Enzyme assays are generally linear up to an OD of 2.5. The dilution factor of 0.02 produces a strong signal and lies in the middle of the linear range. However, calculations using a dilution factor of 0.04 to 0.12 will underestimate the enzyme’s real activity. To avoid this problem, enzymes must be prepared at known concentrations. This ensures reproducibility.
Calculation of enzyme activity
The most common method for calculating enzyme activity is to use a spectrophotometric assay. The enzyme activity of a sample is measured by measuring the amount of signal (in units per mL), which varies with the increasing concentration of the substrate. This process requires a standard curve calculated by measuring the assay signal with a standard solution. For example, if the enzyme activity of a sample is equal to the activity of a gram of protein, the resulting value will be 50% higher than that of the same volume.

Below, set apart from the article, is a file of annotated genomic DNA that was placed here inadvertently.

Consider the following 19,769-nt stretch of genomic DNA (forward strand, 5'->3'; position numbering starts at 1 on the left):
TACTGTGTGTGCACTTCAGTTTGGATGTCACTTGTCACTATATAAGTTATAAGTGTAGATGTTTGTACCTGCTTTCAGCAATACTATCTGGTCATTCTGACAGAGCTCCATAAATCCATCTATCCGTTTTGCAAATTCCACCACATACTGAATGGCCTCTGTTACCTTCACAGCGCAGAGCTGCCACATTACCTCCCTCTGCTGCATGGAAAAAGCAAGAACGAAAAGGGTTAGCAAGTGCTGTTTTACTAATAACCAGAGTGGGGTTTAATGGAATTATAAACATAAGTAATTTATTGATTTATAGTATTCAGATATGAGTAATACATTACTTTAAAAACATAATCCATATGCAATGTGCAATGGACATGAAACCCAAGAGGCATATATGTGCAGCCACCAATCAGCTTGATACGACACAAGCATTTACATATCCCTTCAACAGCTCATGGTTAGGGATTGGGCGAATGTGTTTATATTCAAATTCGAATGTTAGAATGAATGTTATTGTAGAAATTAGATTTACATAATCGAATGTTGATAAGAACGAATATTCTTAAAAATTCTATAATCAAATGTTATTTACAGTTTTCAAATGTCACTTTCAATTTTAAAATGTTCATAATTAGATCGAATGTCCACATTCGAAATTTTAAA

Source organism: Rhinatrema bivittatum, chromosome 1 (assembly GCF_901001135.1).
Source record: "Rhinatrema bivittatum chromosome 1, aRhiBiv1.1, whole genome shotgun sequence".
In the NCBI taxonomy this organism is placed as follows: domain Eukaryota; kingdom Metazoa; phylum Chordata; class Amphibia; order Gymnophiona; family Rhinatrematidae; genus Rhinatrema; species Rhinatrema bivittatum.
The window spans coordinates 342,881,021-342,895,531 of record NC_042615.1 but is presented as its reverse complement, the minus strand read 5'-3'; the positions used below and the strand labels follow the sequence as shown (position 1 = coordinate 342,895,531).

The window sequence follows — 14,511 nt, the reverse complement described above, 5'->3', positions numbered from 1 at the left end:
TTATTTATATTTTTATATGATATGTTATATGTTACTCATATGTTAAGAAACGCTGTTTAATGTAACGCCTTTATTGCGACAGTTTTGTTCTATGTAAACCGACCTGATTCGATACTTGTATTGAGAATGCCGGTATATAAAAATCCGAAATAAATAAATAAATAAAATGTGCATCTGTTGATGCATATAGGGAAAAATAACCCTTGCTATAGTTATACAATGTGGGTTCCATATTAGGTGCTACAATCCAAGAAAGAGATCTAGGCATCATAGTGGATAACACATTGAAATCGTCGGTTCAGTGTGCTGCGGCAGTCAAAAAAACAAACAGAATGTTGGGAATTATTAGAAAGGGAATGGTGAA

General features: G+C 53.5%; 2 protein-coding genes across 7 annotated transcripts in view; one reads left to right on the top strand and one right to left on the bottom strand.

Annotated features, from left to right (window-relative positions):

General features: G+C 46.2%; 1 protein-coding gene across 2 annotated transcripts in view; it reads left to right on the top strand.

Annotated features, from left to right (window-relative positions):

This procedure is more accurate than other methods because the activity of enzymes is more specific. In addition to considering the spectrophotometric data, it is also important to consider the assay controls. For quantitative work, a high signal-to-background ratio is essential. To achieve a high signal-to-background ratio, varying assay parameters are often necessary. In addition, varying enzyme concentrations may not always be sufficient.
High-throughput microplate techniques allow researchers to examine the enzyme activity of a large number of samples simultaneously. These methods allow the measurement of enzyme activity and other environmental parameters for a wide variety of samples. Additionally, the method enables the comparison of multiple samples at the same time, reducing the overall reagent volumes per sample. A microplate method has been used to analyze enzyme activity for over 30 years and is the most widely used method for measuring enzyme activity.